It’s almost that time of year again, folks! Time to start seedlings for spring planting. This season, why not save money on both pots and plants by starting your own veggies in recycled containers?
One of the best containers to use for starting seeds is a large, clear water bottle. Here’s how you can turn one into a handy greenhouse for all your veggie seedlings this season.
How To Make A Water Bottle Greenhouse
You will need:
- 1 Gallon or 3-Qt water bottle (I used an Ozarka bottle)
- Razor or box cutter
- Peat moss
- Soil from your garden plot
- Popsicle stick or pencil
- Spray bottle
First, cut the bottle in half using a razor blade or box cutter. Also, try to remove as much of the sunlight-blocking label as possible.
Note: Gallon milk jugs are NOT a good substitute since they are a cloudy plastic instead of clear.
Next, fill a large mixing bottle with equal parts peat moss and soil from the plot (I took mine from my keyhole garden) in which you will be planting your seedlings. Mix well and spray with water until thoroughly moist.
Why use soil from a plot instead of using potting soil? Using soil from the very plot you’ll be planting your seedlings in will help them adjust to their future environment.
Fill the bottom half of the bottle with soil and lightly press down to compact. Give the surface of soil another spray of water.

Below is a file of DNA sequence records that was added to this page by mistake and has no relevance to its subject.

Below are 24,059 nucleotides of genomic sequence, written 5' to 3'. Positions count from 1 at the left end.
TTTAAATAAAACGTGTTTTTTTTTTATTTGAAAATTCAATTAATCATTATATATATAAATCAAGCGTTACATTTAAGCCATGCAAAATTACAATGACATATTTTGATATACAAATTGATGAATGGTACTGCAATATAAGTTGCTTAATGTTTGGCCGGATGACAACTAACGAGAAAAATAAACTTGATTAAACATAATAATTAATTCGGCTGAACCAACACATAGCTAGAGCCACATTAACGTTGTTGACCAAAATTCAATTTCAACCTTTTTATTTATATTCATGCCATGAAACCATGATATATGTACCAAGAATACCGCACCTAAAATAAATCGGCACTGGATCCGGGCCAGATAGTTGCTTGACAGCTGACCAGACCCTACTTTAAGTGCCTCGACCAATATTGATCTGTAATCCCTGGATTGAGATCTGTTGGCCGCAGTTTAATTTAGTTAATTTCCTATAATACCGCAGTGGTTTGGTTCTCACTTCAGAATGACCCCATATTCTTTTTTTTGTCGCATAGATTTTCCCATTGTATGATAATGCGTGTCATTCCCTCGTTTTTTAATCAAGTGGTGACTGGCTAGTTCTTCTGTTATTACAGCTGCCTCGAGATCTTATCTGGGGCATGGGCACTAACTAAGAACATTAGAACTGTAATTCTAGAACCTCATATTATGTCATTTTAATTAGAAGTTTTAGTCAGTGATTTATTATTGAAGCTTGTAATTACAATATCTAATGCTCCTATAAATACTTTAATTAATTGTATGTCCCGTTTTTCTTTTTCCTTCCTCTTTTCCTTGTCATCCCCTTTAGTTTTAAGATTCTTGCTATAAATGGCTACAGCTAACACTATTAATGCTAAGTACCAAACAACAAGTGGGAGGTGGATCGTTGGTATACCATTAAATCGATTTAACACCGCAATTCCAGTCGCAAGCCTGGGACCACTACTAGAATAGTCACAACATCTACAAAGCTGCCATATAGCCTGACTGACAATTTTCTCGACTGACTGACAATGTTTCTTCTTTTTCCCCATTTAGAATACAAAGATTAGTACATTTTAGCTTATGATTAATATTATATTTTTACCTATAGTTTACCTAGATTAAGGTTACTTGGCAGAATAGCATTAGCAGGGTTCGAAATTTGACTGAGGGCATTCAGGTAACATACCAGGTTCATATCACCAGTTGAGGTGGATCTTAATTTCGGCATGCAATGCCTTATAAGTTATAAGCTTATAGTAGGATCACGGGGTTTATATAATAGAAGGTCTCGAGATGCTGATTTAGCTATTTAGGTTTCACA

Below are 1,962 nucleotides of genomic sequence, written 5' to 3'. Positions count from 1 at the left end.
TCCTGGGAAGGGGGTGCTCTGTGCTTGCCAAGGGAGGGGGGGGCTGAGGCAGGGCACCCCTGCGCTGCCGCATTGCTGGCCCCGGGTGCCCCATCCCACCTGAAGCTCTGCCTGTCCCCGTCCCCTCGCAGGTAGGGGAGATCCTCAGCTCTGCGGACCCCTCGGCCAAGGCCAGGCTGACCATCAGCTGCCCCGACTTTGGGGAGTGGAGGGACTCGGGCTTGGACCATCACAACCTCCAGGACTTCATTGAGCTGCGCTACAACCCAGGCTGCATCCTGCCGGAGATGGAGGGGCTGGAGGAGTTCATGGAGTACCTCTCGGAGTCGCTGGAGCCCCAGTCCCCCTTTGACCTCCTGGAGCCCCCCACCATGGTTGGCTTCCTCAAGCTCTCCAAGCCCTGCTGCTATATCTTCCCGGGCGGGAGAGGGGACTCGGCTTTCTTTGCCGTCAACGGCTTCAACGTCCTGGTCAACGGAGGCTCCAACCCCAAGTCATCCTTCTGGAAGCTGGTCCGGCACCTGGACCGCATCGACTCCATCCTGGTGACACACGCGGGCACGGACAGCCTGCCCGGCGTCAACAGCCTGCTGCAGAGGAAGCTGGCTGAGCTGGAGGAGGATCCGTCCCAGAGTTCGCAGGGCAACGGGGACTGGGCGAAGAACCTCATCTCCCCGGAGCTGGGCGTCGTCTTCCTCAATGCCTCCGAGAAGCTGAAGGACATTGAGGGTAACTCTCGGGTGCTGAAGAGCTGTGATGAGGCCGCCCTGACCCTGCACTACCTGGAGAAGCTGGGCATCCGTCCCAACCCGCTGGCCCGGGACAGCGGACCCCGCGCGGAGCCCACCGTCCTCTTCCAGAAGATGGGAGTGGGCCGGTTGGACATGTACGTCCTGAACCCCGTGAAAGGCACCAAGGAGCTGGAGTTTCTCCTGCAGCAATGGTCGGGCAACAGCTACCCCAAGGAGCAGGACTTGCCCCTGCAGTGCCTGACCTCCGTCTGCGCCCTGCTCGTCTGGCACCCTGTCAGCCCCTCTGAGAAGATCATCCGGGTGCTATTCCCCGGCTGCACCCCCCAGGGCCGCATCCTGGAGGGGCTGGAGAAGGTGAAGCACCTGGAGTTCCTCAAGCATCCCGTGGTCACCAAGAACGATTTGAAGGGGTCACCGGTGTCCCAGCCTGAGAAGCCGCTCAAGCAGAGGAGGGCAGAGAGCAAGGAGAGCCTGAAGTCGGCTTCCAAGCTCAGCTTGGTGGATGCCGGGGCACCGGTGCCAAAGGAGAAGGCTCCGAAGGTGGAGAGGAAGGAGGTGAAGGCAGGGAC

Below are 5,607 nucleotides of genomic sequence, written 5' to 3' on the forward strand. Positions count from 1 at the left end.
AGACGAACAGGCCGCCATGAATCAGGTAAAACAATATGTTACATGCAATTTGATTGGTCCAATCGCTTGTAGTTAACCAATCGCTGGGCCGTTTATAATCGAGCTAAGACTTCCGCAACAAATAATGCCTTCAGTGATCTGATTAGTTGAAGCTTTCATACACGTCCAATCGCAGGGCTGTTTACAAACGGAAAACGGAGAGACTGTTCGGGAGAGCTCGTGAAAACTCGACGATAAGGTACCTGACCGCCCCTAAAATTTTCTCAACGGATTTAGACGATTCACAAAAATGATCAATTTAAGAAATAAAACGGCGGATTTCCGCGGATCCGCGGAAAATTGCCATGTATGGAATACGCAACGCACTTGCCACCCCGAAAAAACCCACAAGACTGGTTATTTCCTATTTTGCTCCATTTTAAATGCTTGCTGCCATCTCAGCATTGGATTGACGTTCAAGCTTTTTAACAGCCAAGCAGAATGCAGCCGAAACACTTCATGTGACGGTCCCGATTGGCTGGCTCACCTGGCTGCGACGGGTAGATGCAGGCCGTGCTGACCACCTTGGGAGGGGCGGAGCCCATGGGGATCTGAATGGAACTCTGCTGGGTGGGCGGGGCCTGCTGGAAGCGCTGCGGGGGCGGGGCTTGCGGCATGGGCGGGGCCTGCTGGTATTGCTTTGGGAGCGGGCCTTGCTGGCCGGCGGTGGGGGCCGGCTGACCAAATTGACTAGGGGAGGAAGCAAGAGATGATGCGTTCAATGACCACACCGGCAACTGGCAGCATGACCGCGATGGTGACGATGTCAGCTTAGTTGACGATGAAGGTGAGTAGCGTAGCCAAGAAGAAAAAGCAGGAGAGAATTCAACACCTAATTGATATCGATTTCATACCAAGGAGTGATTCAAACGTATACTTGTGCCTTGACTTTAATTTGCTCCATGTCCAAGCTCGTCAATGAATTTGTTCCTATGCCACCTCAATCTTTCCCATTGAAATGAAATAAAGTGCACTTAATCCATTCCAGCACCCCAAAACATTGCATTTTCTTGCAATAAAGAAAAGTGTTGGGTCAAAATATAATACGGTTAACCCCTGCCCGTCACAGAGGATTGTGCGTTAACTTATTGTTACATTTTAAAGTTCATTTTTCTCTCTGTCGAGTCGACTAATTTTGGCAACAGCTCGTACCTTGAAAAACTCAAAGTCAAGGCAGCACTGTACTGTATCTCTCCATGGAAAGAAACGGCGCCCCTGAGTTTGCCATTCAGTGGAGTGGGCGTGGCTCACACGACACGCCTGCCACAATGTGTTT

Since I have big ol’ clumsy fingers, I prefer making holes for seeds using a popsicle stick or pencil head. If you have gentle, delicate fingers, then poke away. 🙂
Makes holes as deep as seeds require. Typically, larger seeds like peas, beans and squashes require a 1″ depth. Itty bitty seeds like tomatoes, peppers and herbs usually require a 1/4″ inch depth.
Sow seeds and gently cover with soil. Apply one last good spray of water.
Why a spray bottle? A spray bottle waters the soil without disturbing the seeds. Pouring water directly over the top of the soil just creates a tsunami and usually dislodges the seeds.
Poke a few slits in the top of the water bottle using your razor and carefully fit the lid over the bottom half of the bottle. Push down until the edges overlap so the top stays in place. Lightly loosen the lid on the top of the bottle but do not remove it yet.
Place greenhouses in your sunniest window.
Condensation will begin to develop quickly which will create a consistently moist, happy environment for your seeds. Seeds do not like drying out or receiving inconsistent water, but they also do not like being water-logged.
To make the most of your water bottle greenhouse, make sure to keep an eye on things by doing the following:
- After a couple days, lift the top off. Check for mold on the soil surface.
- If there’s mold, leave the top off and allow the soil to “breathe” during the day. Replace the top at night to keep the soil warm.
- After the next day or two, remove the top again and check the soil moisture.
- If the soil looks cracked or feels barely damp, give another spritz of water. Return top but remove the cap.
- Over the next few day, continue to monitor soil.
- Pull out any weak seedlings to leave room for the healthier ones.
Here is how my snowpea seedlings look like after just 10 days in their water bottle greenhouse. In our area, this weekend will be 6 weeks before the last frost so I will plant them in the keyhole then. Technically you can plant peas directly in the soil, but I’d like to have one of each method. You can never be too sure out here in west Texas. I can only pray for a wee harvest and hope for the best. 🙂
NEXT STEP: Transplant
Since transplanting can be a delicate process, I will be sharing the tutorial in a later post. Stay tuned next week!